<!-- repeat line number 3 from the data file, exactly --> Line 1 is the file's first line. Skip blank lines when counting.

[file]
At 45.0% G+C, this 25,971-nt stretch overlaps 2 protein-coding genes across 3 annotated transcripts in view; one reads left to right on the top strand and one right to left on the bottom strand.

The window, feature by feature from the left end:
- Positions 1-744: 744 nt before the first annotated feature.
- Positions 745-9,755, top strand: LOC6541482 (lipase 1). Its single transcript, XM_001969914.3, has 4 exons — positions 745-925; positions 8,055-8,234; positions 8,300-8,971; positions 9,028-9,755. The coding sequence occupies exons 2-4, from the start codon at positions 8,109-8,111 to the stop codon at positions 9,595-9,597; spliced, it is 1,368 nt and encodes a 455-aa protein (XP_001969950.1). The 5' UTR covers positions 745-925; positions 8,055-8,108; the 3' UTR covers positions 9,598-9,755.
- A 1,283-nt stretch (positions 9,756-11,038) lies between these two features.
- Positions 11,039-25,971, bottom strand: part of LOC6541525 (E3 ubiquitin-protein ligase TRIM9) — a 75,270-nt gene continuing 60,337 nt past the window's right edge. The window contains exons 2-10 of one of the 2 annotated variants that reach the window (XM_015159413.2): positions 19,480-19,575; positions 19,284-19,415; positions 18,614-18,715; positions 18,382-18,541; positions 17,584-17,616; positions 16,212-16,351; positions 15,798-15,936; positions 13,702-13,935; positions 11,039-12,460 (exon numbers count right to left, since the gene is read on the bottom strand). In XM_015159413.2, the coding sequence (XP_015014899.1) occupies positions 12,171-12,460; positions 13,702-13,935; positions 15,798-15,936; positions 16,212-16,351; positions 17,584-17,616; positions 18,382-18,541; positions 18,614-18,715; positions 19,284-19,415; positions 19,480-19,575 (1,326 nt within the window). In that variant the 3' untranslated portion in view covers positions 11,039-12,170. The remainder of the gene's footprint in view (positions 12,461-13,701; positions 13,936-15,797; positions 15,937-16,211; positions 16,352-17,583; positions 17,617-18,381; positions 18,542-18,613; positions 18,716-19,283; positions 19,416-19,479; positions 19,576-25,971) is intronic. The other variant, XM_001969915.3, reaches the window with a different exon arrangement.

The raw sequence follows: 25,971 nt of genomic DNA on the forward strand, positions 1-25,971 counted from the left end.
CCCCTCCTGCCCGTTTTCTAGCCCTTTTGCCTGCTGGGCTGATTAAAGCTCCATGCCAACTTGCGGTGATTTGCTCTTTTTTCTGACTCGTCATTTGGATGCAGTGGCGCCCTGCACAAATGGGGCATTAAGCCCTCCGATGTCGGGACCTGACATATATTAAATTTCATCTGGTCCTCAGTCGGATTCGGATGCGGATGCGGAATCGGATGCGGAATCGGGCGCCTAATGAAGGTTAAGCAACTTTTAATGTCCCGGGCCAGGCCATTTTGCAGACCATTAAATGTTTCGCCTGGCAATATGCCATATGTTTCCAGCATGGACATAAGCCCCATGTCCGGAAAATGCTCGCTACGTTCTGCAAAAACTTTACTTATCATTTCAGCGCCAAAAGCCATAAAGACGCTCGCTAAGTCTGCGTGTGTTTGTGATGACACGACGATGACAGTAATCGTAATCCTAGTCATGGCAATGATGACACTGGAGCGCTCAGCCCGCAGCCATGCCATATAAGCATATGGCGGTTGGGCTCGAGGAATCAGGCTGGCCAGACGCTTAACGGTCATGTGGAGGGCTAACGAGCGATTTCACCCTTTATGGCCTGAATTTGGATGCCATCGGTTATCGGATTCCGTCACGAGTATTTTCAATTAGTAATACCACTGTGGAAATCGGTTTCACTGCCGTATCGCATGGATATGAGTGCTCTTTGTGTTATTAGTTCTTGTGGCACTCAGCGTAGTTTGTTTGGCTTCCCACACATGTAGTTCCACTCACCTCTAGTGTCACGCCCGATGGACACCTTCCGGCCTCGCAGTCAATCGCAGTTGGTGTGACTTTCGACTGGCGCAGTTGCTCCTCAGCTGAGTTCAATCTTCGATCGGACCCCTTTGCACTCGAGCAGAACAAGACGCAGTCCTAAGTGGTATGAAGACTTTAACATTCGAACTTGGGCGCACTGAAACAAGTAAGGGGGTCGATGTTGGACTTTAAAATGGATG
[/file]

- Positions 1-744: 744 nt before the first annotated feature.